Canku Ota logo

Canku Ota

Canku Ota logo

(Many Paths)

An Online Newsletter Celebrating Native America


August 11, 2001 - Issue 42


pictograph divider


Powwow Proud


Powwows are about dancing, singing and learning -- but they're also about showing pride in who you are.


 by Rod Pocowatchit The Wichita Eagle-July 27, 2001


photos from Gathering of Nations by Suzanne Westerly

Wichita, KS - Sidney Toppah Jr. is waiting to have his picture taken on a hot July evening. The 7-year-old is dressed in his traditional regalia, known as the "fancy dance" style. The wind is blowing his feather bustles into a frenzy of color, a brilliant green-and-white blur. Not far away, a little boy on a skateboard stops to take a look, and gasps at Sidney's presence. But while some boys might duck their heads or retreat in embarrassment, Sidney simply stands there. He has no reason to be ashamed.

A member of the Kiowa tribe, Sidney started dancing at powwows when he was 2 years old. This weekend, he is being honored as the head little boy dancer for the 33rd annual Mid-America All-Indian Center Powwow, which begins today and continues through Sunday, at the Indian Center's powwow arena, 650 N. Seneca.

The honor allows him to help lead the dances for the weekend, in company with adult dancers who will act as head man dancer and head lady dancer, as well as a head little girl dancer.

They are honors not taken lightly in the powwow world, and Sidney's father wants his son to understand that.

"I hope he learns that being honored like this is an important position," the elder Sidney Toppah said. "I want him to know that there are people out there watching him, how he conducts himself in the arena. That's very important to us. We try to teach him the right way."

While powwows are lessons in life for some, they are also celebrations, a glimpse into Native American culture. Patrons at this weekend's powwow will get to experience native food, arts and crafts, as well as the vibrant singing and dancing.

Vernon "Cy" Ahtone is the chairman for this year's powwow organization committee. He says the powwow is also a good chance for people to experience what the Indian Center has to offer, such as the Indian village exhibit.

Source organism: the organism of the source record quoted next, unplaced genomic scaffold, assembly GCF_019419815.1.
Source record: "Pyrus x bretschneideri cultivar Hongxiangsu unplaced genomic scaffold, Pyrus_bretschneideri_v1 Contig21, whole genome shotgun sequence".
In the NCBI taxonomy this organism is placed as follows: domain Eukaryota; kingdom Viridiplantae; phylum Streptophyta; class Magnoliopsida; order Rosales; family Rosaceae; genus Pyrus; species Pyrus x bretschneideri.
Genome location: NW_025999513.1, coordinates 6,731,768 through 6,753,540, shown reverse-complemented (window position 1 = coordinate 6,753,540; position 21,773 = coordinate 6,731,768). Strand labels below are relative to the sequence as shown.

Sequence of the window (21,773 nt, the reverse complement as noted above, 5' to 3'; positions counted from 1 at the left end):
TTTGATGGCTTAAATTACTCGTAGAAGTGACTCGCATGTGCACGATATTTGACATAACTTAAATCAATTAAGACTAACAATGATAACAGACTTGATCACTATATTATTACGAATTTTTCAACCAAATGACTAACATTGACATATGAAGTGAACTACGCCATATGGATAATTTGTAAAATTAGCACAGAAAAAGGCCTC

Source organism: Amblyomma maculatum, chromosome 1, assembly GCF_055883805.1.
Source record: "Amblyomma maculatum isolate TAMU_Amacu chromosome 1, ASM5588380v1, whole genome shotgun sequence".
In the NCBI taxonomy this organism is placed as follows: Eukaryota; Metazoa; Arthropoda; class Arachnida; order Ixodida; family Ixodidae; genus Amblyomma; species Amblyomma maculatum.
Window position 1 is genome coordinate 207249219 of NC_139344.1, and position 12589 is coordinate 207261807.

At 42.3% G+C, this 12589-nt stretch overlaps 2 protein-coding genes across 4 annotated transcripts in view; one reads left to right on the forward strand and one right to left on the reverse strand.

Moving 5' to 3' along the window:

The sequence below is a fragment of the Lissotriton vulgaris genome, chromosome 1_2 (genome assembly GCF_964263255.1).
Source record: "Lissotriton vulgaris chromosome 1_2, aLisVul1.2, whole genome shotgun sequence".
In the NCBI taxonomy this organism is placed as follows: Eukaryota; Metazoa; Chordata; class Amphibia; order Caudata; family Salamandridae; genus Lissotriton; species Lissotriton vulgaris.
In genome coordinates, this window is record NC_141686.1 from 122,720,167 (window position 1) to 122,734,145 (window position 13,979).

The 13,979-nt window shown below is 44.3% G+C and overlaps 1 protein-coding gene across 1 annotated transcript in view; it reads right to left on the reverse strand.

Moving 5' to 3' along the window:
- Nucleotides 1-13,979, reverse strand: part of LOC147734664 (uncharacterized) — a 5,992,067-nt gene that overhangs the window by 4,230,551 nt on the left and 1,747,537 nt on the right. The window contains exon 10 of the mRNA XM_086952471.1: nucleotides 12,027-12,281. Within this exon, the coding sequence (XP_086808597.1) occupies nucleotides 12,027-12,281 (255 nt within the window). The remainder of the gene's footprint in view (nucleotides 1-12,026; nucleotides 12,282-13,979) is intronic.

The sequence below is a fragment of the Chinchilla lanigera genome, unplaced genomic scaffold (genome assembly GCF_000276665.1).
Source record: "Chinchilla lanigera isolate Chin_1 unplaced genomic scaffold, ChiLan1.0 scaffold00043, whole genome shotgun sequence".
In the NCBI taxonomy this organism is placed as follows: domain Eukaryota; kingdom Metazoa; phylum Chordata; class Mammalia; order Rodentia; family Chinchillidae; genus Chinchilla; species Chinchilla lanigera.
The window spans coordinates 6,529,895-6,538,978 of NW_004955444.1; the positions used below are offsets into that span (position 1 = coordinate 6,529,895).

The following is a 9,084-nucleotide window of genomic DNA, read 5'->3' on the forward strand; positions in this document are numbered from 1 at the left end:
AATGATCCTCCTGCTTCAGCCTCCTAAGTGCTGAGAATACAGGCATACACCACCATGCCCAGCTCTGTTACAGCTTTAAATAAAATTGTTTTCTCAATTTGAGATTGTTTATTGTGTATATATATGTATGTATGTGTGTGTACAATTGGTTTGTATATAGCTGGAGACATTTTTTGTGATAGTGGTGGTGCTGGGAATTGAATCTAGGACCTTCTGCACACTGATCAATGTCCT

And in addition to the dance competitions that attract some of the best dancers in the region, patrons also will see a new category of competition this year. The drum contest will feature traditional singing groups competing for prizes.

But powwows aren't all about spectacle. Ahtone said he thinks "a powwow is more than just a show. There's got to be feeling in it."
Some of that feeling comes from behind the scenes. For months, the committee has been planning the event. All this week, crews were busy preparing the grounds in 100-degree weather. It seems a powwow isn't just a time for people to dance together, but also for the city's Native American community to pull together for a common cause. And most think nothing of donating the time and energy needed, Ahtone said.

"I personally, really do appreciate everyone's hard work. There's a lot of good people involved," he said.

And that's what brings him back year after year, heading up the committee in a demanding, mostly thankless job.

"Maybe this kind of life was just a part of me for so many years that I don't feel comfortable unless I'm around it, and have some kind of hands-on involvement. I've grown up around powwows, so I want to be involved as much as I can for as long as I can."

Perhaps one day, Sidney Toppah Jr. will feel the same way. But for now, he will do what he knows how to do: dance.

And his mother, Shawndae Toppah, will be there every step of the way.

"I'm just proud of him," she said.

 Maps by Travel

Dance Styles
As even the most novice of visitors will notice, there are many different styles of dance seen at pow wows. Although every dancer looks different, there are certain guidelines that all dancers follow when making their regalia. (Notice the lack of the word costume.) These styles have evolved from the old days and each has its own unique story and traditions

pictograph divider



pictograph divider

  Canku Ota is a free Newsletter celebrating Native America, its traditions and accomplishments . We do not provide subscriber or visitor names to anyone. Some articles presented in Canku Ota may contain copyright material. We have received appropriate permissions for republishing any articles. Material appearing here is distributed without profit or monetary gain to those who have expressed an interest. This is in accordance with Title 17 U.S.C. section 107.  

Canku Ota is a copyright © 2000, 2001 of Vicki Lockard and Paul Barry.


Canku Ota logo


Canku Ota logo

The "Canku Ota - A Newsletter Celebrating Native America" web site and its design is the

Copyright © 1999, 2000, 2001 of Paul C. Barry.

All Rights Reserved.